When people in India began to follow the Buddhist religion, they needed new kinds of buildings that reflected Buddhist ideas. The earliest Buddhist building in India that we still have today is Sanchi, in central India. About 250 BC, the Mauryan emperor Asoka built a stupa there to keep some relics of the Buddha safe, the same way that later on King Louis IX built the Sainte Chapelle to keep relics of Jesus safe. The stupa was in the shape of a dome, but it was solid brick, like the earlier ziggurats of West Asia.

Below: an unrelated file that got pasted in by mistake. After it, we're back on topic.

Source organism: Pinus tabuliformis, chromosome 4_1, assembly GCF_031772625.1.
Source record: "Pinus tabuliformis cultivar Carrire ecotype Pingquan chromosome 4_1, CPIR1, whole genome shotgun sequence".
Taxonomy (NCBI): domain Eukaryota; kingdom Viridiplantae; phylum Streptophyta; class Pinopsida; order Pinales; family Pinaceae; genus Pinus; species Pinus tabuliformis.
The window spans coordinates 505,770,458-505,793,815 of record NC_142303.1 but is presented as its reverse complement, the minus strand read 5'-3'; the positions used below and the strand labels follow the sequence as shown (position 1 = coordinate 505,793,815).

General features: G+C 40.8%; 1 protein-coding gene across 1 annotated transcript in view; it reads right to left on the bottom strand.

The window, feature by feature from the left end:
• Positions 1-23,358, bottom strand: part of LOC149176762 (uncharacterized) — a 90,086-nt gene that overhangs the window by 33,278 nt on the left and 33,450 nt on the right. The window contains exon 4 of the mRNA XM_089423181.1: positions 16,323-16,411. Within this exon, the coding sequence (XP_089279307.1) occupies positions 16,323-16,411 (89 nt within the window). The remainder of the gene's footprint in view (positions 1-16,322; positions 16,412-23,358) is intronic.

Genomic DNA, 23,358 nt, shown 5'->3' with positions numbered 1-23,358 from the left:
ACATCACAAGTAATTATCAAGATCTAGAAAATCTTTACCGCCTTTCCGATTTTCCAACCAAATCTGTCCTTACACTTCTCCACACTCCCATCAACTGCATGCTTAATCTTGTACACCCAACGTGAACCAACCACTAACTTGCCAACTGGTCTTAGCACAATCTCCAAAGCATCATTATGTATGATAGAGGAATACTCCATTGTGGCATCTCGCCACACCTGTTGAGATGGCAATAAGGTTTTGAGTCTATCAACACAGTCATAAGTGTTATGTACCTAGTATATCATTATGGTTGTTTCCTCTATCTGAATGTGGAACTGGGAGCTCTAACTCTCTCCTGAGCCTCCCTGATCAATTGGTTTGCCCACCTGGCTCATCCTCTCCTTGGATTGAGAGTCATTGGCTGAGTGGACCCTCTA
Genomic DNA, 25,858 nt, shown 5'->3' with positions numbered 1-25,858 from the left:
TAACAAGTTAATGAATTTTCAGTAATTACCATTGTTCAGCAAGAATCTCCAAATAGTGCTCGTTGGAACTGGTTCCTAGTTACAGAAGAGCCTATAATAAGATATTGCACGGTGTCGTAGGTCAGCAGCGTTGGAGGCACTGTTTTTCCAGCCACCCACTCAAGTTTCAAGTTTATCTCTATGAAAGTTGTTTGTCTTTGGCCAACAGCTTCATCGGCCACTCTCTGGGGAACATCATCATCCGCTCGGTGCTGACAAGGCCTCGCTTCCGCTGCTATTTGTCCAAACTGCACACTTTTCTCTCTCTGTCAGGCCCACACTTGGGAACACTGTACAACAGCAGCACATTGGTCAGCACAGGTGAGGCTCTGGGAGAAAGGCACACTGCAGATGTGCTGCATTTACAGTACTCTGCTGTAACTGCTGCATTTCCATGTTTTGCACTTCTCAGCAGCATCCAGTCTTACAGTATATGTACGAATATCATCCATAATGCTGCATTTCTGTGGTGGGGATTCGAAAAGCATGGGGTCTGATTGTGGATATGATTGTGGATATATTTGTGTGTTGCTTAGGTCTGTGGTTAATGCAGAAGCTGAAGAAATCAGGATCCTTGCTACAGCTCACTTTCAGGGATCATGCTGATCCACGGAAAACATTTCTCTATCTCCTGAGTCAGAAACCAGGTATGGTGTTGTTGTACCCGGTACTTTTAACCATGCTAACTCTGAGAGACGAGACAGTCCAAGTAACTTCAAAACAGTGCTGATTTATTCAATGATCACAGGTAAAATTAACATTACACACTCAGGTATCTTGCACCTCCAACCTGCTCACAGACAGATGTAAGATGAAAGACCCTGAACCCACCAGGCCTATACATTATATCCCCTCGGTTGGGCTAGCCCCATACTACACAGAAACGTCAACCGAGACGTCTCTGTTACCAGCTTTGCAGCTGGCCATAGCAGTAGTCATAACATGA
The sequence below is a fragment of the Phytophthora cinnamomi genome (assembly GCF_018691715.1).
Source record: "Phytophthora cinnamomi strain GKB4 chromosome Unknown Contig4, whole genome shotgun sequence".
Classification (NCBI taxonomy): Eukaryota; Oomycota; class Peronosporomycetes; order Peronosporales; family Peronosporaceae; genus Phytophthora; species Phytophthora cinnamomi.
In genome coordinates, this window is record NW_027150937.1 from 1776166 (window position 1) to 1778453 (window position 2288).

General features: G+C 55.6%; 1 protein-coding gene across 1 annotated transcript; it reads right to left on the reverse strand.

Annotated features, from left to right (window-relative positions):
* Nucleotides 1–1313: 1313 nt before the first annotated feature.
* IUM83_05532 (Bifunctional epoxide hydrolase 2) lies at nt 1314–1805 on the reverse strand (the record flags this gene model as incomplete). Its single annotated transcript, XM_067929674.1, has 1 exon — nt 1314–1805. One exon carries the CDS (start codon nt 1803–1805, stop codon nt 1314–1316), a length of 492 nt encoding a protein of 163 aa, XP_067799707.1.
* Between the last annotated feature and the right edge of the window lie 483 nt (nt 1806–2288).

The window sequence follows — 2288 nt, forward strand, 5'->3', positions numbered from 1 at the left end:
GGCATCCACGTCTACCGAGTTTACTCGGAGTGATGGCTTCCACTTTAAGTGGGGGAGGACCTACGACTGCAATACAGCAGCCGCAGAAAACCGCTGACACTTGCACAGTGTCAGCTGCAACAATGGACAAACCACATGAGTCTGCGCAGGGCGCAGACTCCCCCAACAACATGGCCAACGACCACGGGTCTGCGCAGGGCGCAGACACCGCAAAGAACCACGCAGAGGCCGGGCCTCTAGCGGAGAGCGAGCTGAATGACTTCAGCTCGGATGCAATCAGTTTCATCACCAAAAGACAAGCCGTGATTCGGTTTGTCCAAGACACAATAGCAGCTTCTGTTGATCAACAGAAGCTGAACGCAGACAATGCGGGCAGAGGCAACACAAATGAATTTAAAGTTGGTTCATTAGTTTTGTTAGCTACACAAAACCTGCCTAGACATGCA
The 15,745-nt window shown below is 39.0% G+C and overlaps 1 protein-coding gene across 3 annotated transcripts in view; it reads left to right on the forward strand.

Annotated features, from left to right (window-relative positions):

Probably people were also building Hindu temples out of wood during the Mauryan period, but because wood doesn’t last well, we don’t know much about these temples.
Beginning around 200 BC, people in western India, at Ajanta, began to cut Buddhist temples out of rock cliffs. Instead of cutting blocks of stone to build a temple, they carved the temple right into the rock, which was easier for getting the roof to stay up (compare this to the Chavin temple in Peru, a little earlier). These temples have a row of columns across the front, and a room in the back with statues of the Buddha in them.